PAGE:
How does it deal with things like spurious cosmic rays or neutrinos?

    If you were to get plastered and were ordered not to drive by the court but you got in one of these, would you even still legally be driving? Or would the car get all “I’m sorry Dave, I can’t let you do that” on you?

  13. truthspew says:

    Wicked awesome! Seriously – and I love the sound effects inside the cabin. From the whirl to Cruise and then the countdown.

    We’re already starting to see features of autonomous vehicles filter into production vehicles. It’s only a matter of time before we go whole hog.

    The biggest obstacle isn’t technical at the moment, it’s political. An autonomous vehicle changes motor vehicle law because now the operator isn’t human and the law hasn’t yet caught up to this. The liability actually shifts from the owner of the vehicle to the manufacturer of the vehicle.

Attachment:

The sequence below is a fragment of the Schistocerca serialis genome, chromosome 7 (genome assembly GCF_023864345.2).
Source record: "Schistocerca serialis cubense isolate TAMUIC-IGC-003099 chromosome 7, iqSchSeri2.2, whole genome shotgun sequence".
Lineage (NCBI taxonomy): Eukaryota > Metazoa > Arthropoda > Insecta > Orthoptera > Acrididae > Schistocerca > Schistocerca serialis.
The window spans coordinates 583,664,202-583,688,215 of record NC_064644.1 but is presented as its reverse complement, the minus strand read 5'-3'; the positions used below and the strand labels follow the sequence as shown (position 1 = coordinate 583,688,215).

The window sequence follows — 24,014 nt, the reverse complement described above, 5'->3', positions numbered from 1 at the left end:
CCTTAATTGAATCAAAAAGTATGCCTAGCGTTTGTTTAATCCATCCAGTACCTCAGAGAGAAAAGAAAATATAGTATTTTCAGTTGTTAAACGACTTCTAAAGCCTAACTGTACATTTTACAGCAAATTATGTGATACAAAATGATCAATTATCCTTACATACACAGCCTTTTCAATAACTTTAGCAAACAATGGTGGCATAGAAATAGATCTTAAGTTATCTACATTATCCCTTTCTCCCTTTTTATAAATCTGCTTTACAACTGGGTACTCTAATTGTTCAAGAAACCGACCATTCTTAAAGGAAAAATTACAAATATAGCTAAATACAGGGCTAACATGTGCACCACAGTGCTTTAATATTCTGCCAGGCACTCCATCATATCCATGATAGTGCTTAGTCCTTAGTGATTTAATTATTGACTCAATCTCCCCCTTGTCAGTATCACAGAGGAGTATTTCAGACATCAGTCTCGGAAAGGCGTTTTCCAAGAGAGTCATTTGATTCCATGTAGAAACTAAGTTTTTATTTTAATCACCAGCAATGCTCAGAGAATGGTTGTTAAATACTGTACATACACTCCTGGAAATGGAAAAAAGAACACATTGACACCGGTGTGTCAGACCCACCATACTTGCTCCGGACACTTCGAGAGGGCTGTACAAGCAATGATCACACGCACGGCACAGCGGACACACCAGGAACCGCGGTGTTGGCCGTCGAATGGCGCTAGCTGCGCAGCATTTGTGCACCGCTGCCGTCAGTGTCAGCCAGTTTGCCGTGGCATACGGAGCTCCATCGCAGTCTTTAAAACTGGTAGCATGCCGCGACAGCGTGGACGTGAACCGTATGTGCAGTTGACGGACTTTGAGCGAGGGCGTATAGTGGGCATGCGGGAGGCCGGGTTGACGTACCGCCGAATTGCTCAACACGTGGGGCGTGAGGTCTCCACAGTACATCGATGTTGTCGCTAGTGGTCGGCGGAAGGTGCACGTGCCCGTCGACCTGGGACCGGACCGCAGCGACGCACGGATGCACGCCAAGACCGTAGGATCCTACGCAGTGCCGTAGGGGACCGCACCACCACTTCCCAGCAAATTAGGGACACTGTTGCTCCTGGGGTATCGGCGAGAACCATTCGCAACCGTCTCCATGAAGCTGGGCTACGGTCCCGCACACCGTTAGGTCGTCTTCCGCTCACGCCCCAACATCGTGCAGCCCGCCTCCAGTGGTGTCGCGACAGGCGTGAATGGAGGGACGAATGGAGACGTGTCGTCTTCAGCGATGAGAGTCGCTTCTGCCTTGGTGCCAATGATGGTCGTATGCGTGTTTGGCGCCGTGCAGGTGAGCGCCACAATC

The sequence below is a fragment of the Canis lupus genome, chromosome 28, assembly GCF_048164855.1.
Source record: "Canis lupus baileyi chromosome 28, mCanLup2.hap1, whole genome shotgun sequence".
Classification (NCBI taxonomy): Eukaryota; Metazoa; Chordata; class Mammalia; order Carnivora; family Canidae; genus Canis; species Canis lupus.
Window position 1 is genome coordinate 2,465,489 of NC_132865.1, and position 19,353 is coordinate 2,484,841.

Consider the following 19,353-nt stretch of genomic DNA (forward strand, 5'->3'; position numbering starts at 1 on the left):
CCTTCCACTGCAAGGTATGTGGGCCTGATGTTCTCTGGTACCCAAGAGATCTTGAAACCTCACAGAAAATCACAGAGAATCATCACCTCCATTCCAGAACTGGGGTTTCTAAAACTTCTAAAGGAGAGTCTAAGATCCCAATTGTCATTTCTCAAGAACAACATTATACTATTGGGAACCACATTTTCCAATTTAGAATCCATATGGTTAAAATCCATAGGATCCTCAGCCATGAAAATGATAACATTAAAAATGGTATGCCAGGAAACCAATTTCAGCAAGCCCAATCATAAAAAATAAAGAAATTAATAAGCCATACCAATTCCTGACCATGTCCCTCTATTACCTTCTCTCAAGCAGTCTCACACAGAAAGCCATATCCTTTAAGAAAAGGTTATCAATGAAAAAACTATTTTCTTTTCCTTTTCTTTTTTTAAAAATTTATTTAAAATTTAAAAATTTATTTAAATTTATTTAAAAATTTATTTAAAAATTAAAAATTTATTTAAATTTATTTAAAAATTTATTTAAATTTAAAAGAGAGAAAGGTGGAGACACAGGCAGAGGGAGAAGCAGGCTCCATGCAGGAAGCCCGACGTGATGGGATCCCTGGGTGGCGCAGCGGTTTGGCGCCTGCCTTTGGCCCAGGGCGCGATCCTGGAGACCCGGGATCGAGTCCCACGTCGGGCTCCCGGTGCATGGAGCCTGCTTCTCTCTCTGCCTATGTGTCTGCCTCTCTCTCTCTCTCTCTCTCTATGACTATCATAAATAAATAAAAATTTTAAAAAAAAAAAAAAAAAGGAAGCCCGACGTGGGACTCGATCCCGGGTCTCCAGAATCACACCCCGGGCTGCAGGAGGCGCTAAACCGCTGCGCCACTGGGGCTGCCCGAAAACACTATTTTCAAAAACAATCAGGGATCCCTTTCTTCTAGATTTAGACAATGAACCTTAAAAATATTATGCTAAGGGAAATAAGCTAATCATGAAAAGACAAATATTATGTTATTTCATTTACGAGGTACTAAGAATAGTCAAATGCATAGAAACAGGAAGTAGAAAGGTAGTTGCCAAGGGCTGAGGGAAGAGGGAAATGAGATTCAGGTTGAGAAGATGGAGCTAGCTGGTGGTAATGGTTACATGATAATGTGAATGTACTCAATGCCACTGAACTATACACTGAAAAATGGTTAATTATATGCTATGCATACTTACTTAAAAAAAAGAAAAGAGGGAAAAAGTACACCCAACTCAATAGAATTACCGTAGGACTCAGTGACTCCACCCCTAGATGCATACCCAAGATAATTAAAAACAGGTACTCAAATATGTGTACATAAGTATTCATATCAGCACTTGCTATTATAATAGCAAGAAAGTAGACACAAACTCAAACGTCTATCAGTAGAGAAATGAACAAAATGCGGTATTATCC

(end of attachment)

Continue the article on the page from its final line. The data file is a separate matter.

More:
14. Olek says:

    Drift in incremental sensors is usually compensated using some absolute sensor with heavy low-pass filtering. The drift of traveled length measurement should be therefore compensated using absolute vehicle position – in this case obtained from GPS.

    Signals from other sensors, that could contain large amounts of noise, are for sure filtered in some clever way (maybe using Kalmans filter?). It seems that they found a pretty good solutions to all the key problems :-)

    What about neutrinos, they can pass the whole Earth diameter without interacting with single particle – so they shouldn’t pose a problem. But on the other hand, neutron and gamma radiation can cause some disturbances to electronics. The most “popular” are Single Event Upsets (SEU), which commonly result in change of logic state in some volatile memory cell. But those ale already being compensated even in newer standard PCs using Error Correction Coding (ECC).